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Four out of five leading British websites fail even the most basic accessibility compliance standards, testing firm SciVisum claims.

It looked at 105 UK organisations with a major Web presence and 111 companies that claim to be compliant with industry guidelines.

Worst performers were travel and finance sites - all of which failed to reach the lowest standard of compliance. High Street retailers and utilities were not much better - more than 90 per cent failed accessibility tests.

British organisations are supposed to take reasonable action to make their services, including websites, accessible to all, under the 1995 Disablilty Discrimination Act.

Deri Jones, CEO of SciVisum, said: "it is appalling...It is not only a legal requirement and a social responsibility, but also those organisations that are failing to ensure accessibility are slamming the door in the face of a highly receptive on-line market.

There are an estimated 1.7 million blind and partially sighted people in the UK alone, not to mention an aging population.< More than 20 per cent of elderly people shop online, many with deteriorating eyesight.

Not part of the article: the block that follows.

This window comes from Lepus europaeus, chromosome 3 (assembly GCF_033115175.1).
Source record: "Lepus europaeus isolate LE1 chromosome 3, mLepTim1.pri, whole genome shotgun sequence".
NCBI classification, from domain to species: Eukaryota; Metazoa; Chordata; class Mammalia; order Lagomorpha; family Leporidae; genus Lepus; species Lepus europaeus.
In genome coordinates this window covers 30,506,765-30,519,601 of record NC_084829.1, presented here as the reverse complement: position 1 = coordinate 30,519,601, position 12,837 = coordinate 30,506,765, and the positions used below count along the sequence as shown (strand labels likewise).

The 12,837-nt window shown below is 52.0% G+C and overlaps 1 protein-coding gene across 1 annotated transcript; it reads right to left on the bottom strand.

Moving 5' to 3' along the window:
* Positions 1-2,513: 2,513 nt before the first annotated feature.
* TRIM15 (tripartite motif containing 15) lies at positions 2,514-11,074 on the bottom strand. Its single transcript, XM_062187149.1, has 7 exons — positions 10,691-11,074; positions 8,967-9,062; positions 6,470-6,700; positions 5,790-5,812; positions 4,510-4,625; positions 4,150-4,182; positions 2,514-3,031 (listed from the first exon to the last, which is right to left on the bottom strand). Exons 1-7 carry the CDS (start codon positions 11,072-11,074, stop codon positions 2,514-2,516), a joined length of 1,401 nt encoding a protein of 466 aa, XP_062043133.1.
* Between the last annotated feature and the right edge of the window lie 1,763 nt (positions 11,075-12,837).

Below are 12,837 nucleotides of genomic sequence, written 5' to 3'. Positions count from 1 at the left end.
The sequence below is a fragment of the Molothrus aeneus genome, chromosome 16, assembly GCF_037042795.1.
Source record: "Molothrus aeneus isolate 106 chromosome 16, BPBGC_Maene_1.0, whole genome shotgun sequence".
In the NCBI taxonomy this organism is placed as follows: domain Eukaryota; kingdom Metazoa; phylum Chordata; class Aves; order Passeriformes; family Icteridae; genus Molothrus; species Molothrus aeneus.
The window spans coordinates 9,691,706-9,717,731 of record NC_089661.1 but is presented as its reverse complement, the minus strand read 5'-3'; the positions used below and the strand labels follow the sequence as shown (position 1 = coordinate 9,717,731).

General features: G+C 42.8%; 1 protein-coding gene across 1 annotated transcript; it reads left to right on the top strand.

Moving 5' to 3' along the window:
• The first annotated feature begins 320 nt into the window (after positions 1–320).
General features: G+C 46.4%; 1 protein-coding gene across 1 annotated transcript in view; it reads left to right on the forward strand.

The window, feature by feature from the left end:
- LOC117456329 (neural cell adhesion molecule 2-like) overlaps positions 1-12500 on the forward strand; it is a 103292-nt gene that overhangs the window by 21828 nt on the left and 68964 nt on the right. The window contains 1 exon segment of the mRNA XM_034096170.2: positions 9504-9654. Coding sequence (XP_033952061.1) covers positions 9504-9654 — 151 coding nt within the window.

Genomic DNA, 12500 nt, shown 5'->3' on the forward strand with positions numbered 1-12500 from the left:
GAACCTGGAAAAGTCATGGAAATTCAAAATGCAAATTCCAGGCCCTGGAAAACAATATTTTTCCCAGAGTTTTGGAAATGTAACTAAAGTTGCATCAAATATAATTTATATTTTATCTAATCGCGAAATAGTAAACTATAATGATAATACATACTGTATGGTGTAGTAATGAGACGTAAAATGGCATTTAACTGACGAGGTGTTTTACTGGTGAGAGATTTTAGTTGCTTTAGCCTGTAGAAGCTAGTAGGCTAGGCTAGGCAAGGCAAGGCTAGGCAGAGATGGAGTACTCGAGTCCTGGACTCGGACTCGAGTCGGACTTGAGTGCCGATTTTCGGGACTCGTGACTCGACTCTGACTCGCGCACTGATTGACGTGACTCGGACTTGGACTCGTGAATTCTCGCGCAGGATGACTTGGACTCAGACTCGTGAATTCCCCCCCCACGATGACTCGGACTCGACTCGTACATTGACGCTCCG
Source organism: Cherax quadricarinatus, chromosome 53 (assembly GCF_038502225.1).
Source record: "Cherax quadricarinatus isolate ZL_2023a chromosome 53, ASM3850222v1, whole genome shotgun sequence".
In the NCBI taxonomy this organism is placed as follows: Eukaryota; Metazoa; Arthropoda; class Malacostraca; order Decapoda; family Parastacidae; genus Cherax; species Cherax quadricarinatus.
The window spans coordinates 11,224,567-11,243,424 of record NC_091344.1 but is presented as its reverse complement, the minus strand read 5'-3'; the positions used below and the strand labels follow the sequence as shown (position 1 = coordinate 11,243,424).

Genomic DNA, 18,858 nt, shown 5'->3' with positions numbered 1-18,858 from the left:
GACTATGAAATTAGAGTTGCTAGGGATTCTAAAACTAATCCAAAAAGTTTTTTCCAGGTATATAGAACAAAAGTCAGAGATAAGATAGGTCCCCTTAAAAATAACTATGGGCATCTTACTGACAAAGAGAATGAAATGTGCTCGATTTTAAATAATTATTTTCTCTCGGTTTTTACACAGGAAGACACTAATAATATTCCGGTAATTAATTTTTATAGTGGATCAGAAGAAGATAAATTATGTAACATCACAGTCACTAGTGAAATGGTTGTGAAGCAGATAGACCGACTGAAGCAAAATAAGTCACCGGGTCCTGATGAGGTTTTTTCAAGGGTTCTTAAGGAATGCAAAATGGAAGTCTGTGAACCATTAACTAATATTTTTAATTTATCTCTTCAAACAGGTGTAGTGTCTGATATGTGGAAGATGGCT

SciVisum made several recommendations. The most common cause of failure was not providing text equivalents for visual content. An over- reliance on JavaScript was also a common problem.

SciVisum also performed checks on 111 websites which claimed to be compliant with the Web Accessibility Initiative's Web Content Accessiblity Guidelines (WCAG1.0). Forty per cent of these sites failed to meet the standard they claim to follow.

Many failures are down to relatively minor errors but 27 per cent of sites had muliple failings.

SciVisum believes proper independent accessiblity testing, rather than just automated checks, would help counter the problem. Companies should also write and publish an accessiblity policy and make it available online. ®

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